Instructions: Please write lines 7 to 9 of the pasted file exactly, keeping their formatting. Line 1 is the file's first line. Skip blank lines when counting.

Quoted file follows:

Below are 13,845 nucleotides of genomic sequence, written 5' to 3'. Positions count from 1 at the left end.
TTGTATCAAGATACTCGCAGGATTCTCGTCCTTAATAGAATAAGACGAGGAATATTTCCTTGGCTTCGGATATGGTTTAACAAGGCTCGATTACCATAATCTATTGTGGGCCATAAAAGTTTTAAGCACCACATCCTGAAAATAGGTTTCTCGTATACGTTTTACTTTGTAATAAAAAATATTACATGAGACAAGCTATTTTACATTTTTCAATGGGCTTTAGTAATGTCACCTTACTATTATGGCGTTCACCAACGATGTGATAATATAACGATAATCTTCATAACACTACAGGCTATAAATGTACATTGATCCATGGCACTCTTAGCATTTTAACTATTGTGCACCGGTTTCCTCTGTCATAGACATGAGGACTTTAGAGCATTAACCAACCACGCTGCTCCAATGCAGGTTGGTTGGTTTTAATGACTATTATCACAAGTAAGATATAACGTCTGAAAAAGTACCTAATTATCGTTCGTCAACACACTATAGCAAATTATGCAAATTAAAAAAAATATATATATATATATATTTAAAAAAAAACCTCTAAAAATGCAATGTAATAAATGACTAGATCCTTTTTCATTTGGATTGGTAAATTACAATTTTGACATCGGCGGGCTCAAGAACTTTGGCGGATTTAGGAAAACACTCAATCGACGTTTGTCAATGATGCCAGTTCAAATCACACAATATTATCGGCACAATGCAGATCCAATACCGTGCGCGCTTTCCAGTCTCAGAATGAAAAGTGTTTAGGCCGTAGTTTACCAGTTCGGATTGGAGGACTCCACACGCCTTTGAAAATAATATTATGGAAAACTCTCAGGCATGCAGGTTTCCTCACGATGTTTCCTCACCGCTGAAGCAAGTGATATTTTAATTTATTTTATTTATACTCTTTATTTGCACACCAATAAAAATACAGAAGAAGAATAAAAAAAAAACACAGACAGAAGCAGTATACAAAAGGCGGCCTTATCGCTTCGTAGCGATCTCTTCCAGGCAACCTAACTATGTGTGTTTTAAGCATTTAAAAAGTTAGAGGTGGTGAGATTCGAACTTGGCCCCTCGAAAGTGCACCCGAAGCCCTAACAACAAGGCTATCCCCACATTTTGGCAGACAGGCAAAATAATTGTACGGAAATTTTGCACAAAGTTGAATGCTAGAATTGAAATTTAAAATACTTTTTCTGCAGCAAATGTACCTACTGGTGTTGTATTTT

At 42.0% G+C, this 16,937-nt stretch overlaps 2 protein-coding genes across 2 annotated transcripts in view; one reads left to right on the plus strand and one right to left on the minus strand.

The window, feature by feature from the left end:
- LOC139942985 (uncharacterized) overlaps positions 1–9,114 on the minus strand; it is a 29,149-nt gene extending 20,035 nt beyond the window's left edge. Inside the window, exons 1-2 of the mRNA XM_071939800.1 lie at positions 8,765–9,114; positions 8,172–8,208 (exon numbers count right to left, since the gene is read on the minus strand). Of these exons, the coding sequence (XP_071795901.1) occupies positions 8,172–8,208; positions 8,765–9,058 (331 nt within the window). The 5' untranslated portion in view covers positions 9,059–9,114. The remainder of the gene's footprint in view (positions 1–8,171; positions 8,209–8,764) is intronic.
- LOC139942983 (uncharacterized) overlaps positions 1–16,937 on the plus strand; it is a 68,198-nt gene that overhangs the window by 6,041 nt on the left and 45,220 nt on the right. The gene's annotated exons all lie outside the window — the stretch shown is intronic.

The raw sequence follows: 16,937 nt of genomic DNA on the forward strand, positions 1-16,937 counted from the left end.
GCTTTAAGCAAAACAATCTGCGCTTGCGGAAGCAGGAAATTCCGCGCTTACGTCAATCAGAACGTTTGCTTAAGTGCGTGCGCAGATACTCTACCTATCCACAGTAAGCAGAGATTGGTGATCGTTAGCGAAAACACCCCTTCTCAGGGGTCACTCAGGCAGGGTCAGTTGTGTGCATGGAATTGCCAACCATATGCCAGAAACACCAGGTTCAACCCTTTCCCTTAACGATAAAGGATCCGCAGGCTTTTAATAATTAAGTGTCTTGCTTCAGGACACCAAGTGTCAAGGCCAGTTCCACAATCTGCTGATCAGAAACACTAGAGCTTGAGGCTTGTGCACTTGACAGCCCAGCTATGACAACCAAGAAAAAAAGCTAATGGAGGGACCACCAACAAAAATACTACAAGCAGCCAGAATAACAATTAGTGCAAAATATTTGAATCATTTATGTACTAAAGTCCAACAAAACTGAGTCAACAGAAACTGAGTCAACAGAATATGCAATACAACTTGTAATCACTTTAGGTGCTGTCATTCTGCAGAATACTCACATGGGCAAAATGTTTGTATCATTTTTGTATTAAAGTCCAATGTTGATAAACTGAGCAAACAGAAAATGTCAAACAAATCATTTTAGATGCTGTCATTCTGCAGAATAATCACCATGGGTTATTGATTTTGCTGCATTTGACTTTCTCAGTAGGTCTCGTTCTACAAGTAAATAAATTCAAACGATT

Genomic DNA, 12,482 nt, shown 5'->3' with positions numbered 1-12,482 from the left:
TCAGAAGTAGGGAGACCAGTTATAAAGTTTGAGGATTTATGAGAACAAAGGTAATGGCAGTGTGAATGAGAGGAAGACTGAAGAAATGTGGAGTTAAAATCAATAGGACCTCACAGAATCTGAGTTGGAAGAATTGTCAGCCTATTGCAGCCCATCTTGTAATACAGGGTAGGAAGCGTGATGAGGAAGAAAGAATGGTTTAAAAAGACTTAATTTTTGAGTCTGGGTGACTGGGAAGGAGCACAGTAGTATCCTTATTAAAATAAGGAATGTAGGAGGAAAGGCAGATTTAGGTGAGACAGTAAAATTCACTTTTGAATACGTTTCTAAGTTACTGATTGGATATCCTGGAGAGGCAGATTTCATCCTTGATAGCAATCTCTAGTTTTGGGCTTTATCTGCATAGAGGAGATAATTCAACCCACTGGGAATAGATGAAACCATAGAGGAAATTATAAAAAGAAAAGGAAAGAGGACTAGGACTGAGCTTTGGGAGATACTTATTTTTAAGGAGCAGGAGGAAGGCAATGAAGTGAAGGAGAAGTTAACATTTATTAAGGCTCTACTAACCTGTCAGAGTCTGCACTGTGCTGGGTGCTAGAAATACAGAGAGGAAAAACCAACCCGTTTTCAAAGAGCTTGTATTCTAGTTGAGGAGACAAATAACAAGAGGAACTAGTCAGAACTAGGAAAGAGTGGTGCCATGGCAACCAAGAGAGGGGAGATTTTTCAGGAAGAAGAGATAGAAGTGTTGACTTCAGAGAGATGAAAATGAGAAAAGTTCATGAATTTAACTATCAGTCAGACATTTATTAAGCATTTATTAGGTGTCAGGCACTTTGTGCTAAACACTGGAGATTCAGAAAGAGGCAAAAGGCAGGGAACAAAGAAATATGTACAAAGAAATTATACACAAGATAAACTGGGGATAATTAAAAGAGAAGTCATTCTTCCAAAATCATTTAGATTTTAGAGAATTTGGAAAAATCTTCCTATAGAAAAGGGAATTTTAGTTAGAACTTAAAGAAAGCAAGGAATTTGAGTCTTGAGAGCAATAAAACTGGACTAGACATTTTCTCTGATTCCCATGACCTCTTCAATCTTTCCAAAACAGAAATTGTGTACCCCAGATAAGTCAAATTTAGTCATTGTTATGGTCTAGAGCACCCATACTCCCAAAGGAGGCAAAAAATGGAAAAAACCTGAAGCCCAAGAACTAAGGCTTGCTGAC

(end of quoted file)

The raw sequence follows: 16,937 nt of genomic DNA on the forward strand, positions 1-16,937 counted from the left end.
GCTTTAAGCAAAACAATCTGCGCTTGCGGAAGCAGGAAATTCCGCGCTTACGTCAATCAGAACGTTTGCTTAAGTGCGTGCGCAGATACTCTACCTATCCACAGTAAGCAGAGATTGGTGATCGTTAGCGAAAACACCCCTTCTCAGGGGTCACTCAGGCAGGGTCAGTTGTGTGCATGGAATTGCCAACCATATGCCAGAAACACCAGGTTCAACCCTTTCCCTTAACGATAAAGGATCCGCAGGCTTTTAATAATTAAGTGTCTTGCTTCAGGACACCAAGTGTCAAGGCCAGTTCCACAATCTGCTGATCAGAAACACTAGAGCTTGAGGCTTGTGCACTTGACAGCCCAGCTATGACAACCAAGAAAAAAAGCTAATGGAGGGACCACCAACAAAAATACTACAAGCAGCCAGAATAACAATTAGTGCAAAATATTTGAATCATTTATGTACTAAAGTCCAACAAAACTGAGTCAACAGAAACTGAGTCAACAGAATATGCAATACAACTTGTAATCACTTTAGGTGCTGTCATTCTGCAGAATACTCACATGGGCAAAATGTTTGTATCATTTTTGTATTAAAGTCCAATGTTGATAAACTGAGCAAACAGAAAATGTCAAACAAATCATTTTAGATGCTGTCATTCTGCAGAATAATCACCATGGGTTATTGATTTTGCTGCATTTGACTTTCTCAGTAGGTCTCGTTCTACAAGTAAATAAATTCAAACGATT

Genomic DNA, 12,482 nt, shown 5'->3' with positions numbered 1-12,482 from the left: